Friday, January 29, 2016

Second Samuel at Tacoma Little Theatre

 Published in the Weekly Volcano, Jan. 28, 2016
Doc (Michael Dresdner) and B Flat (Aaron Mohs-Hale).  All photos courtesy Dennis K Photography
Tacoma Little Theatre’s production of Second Samuel is a little play that tackles big subjects in an inventive manner while maintaining its light-hearted feel. It is a stylistic marvel with two sets: the Bait and Brew Bar (stage left), advertising red eye, that’s booze, and red wigglers, that’s bait; and the Change Your Life Hair and Beauty Emporium (stage right). These settings are strictly segregated by sex, with the women in the salon and the men in the bar. The only person to be seen in both is B Flat (Aaron Mohs-Hale), who is both the narrator and a major character in the story. This dichotomy is carried over to the structure of the story, which separates Act 1 and Act 2 into stories that are different in mood, light comedy in the first act and heavy drama that still manages to keep just enough humor after the intermission. Credit playwright Pamela Parker and director Chris Serface for this magic act, brought about by having dialogue overlap and, in places, having characters speak in chorus with the narrator, all of which is augmented by lighting, also by Serface.

Ruby (Ellen Peters), Marcela (Neicie Packer), Omaha (Diana George), Jimmy Deeanne (Jill Heinecke)
During the first act, I was afraid it was going to be just another farcical play making fun of uneducated Southerners. I had recently been subjected to one of those, and it was a horrible experience. But there was hope because Mohs-Hale’s narration and his depiction of the boy called B Flat was so natural, unassuming and sincere, and because the rest of the characters portrayed by an excellent ensemble cast seemed natural despite being quirky and verging on Southern stereotypes. They even got the accents right with no exaggeration.
Second Samuel Cast
Throughout the first act it was a lighthearted play of hootenanny humor, until something totally unexpected happened, something I cannot divulge, something that completely changed the play from a frothy comedy to a serious look into the soul of a town.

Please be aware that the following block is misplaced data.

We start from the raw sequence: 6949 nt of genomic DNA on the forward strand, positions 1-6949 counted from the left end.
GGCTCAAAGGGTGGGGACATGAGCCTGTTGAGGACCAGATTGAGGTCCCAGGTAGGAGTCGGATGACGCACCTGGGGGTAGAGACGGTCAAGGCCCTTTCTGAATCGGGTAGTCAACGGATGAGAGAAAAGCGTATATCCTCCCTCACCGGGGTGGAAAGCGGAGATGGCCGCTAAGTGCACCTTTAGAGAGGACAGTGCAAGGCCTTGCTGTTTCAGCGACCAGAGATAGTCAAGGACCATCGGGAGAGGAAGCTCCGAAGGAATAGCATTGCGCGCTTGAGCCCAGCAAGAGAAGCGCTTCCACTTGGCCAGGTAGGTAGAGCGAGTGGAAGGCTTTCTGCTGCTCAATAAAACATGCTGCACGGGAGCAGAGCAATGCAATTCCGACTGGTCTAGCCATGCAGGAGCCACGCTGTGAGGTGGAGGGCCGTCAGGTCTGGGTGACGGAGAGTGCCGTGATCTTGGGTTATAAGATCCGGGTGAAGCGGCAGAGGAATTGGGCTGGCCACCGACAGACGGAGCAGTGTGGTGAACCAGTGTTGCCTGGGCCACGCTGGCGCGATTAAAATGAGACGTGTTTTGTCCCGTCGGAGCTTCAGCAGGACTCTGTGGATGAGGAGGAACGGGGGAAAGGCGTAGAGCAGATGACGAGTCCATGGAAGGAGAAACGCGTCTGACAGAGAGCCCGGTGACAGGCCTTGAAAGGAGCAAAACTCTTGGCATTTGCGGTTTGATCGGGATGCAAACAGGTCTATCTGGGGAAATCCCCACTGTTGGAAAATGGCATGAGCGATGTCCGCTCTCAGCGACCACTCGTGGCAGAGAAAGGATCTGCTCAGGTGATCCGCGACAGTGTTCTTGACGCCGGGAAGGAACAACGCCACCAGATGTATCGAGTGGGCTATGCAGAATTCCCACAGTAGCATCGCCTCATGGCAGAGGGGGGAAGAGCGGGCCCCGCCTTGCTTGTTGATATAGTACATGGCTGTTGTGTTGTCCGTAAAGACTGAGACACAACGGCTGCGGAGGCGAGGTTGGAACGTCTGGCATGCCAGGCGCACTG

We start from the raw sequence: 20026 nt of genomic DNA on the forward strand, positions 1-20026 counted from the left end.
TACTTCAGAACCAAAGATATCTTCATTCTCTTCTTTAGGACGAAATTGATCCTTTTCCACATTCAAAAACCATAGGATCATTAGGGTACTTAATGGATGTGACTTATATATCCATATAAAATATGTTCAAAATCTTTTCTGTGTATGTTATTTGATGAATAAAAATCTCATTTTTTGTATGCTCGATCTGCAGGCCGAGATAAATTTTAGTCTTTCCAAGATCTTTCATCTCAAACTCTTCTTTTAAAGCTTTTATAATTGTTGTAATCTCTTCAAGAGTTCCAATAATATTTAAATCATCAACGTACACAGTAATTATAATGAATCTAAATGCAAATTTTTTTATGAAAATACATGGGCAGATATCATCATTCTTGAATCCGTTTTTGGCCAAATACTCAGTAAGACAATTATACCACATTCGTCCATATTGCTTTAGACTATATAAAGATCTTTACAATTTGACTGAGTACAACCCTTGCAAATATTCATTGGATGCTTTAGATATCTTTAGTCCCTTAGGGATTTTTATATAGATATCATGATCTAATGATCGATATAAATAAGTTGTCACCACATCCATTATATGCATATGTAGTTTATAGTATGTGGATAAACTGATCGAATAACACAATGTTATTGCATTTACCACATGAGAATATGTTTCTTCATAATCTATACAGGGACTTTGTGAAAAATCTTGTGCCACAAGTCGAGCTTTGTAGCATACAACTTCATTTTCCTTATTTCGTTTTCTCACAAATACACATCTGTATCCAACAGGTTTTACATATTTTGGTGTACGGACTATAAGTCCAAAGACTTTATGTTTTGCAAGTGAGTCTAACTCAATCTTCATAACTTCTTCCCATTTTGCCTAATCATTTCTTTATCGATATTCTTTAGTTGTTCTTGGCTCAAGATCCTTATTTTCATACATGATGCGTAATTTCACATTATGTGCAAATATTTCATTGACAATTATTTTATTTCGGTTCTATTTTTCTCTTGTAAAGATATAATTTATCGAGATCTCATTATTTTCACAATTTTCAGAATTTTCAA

The second act takes an unflinching look into the ways in which residents of a small town overcome intolerance and rise above their stuck-in-the-mud ways. It is still humorous, but with sensitivity and intelligence never forecast by the first act.
The story takes place in a small town in Georgia in the late 1940s, where everyone knows all about everyone else. Or they think they do.
There is a definite Our Town feel. We expect the men in the bar and the women in the beauty parlor to go on lovingly fussing and fighting forever, but the death of Miss Gertrude changes all of that. Never seen on stage, Miss Gertrude is already dead when the play opens. She was one of the most beloved people in town, and her death takes the townspeople into unexpected territory.
There is only one black character in the play, U.S. (Jimmy Shields), whom everyone likes. This at a time and place when virulent racism was rife. The only racist in town is Mr. Mozel (Tom Birkeland), a curmudgeonly old man who doesn’t like anyone. If we were expecting realism, this could have been a damaging blow to the play, but Mr. Mozel is not presented as a real person but rather as a symbol for all the small minded and racist people who would actually live in a town like Second Samuel.